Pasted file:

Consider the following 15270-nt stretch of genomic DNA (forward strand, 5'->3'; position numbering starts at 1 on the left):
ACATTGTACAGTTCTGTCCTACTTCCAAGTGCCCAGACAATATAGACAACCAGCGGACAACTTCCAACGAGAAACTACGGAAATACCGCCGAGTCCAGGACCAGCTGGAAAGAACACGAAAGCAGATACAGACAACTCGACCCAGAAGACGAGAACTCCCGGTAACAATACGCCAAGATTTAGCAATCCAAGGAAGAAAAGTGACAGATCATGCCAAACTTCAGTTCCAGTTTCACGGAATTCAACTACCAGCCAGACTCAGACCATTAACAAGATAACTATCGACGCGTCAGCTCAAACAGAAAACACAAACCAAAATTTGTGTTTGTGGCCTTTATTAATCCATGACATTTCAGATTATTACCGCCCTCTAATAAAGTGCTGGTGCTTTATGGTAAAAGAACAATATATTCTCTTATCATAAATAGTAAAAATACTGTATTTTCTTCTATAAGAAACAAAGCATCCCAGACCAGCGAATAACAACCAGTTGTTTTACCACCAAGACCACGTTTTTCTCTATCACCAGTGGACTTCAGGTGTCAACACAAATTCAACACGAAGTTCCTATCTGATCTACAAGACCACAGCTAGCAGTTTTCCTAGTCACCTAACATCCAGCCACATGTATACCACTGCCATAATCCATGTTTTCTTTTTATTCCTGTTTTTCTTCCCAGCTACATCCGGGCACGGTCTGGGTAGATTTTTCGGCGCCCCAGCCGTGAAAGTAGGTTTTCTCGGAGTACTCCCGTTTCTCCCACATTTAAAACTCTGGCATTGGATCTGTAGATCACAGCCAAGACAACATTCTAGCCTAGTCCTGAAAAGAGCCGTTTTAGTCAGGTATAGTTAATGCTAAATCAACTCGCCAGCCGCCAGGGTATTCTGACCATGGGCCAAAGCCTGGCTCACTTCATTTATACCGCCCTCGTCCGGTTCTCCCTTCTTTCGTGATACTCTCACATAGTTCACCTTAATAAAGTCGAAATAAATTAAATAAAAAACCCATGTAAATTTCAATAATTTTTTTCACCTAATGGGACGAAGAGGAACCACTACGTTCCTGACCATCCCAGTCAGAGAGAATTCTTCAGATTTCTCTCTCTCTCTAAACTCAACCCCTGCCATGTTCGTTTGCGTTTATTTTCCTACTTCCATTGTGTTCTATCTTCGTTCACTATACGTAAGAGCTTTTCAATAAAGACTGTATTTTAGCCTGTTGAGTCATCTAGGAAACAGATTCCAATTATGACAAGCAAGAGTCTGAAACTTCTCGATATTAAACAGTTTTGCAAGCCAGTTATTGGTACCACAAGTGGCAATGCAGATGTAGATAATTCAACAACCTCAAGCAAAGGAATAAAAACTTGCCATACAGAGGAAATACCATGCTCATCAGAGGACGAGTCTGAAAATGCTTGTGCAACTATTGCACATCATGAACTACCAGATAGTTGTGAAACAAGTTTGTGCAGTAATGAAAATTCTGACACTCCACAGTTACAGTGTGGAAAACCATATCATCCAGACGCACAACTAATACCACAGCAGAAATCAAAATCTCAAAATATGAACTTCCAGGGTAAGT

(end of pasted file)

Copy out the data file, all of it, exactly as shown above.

Consider the following 15270-nt stretch of genomic DNA (forward strand, 5'->3'; position numbering starts at 1 on the left):
ACATTGTACAGTTCTGTCCTACTTCCAAGTGCCCAGACAATATAGACAACCAGCGGACAACTTCCAACGAGAAACTACGGAAATACCGCCGAGTCCAGGACCAGCTGGAAAGAACACGAAAGCAGATACAGACAACTCGACCCAGAAGACGAGAACTCCCGGTAACAATACGCCAAGATTTAGCAATCCAAGGAAGAAAAGTGACAGATCATGCCAAACTTCAGTTCCAGTTTCACGGAATTCAACTACCAGCCAGACTCAGACCATTAACAAGATAACTATCGACGCGTCAGCTCAAACAGAAAACACAAACCAAAATTTGTGTTTGTGGCCTTTATTAATCCATGACATTTCAGATTATTACCGCCCTCTAATAAAGTGCTGGTGCTTTATGGTAAAAGAACAATATATTCTCTTATCATAAATAGTAAAAATACTGTATTTTCTTCTATAAGAAACAAAGCATCCCAGACCAGCGAATAACAACCAGTTGTTTTACCACCAAGACCACGTTTTTCTCTATCACCAGTGGACTTCAGGTGTCAACACAAATTCAACACGAAGTTCCTATCTGATCTACAAGACCACAGCTAGCAGTTTTCCTAGTCACCTAACATCCAGCCACATGTATACCACTGCCATAATCCATGTTTTCTTTTTATTCCTGTTTTTCTTCCCAGCTACATCCGGGCACGGTCTGGGTAGATTTTTCGGCGCCCCAGCCGTGAAAGTAGGTTTTCTCGGAGTACTCCCGTTTCTCCCACATTTAAAACTCTGGCATTGGATCTGTAGATCACAGCCAAGACAACATTCTAGCCTAGTCCTGAAAAGAGCCGTTTTAGTCAGGTATAGTTAATGCTAAATCAACTCGCCAGCCGCCAGGGTATTCTGACCATGGGCCAAAGCCTGGCTCACTTCATTTATACCGCCCTCGTCCGGTTCTCCCTTCTTTCGTGATACTCTCACATAGTTCACCTTAATAAAGTCGAAATAAATTAAATAAAAAACCCATGTAAATTTCAATAATTTTTTTCACCTAATGGGACGAAGAGGAACCACTACGTTCCTGACCATCCCAGTCAGAGAGAATTCTTCAGATTTCTCTCTCTCTCTAAACTCAACCCCTGCCATGTTCGTTTGCGTTTATTTTCCTACTTCCATTGTGTTCTATCTTCGTTCACTATACGTAAGAGCTTTTCAATAAAGACTGTATTTTAGCCTGTTGAGTCATCTAGGAAACAGATTCCAATTATGACAAGCAAGAGTCTGAAACTTCTCGATATTAAACAGTTTTGCAAGCCAGTTATTGGTACCACAAGTGGCAATGCAGATGTAGATAATTCAACAACCTCAAGCAAAGGAATAAAAACTTGCCATACAGAGGAAATACCATGCTCATCAGAGGACGAGTCTGAAAATGCTTGTGCAACTATTGCACATCATGAACTACCAGATAGTTGTGAAACAAGTTTGTGCAGTAATGAAAATTCTGACACTCCACAGTTACAGTGTGGAAAACCATATCATCCAGACGCACAACTAATACCACAGCAGAAATCAAAATCTCAAAATATGAACTTCCAGGGTAAGT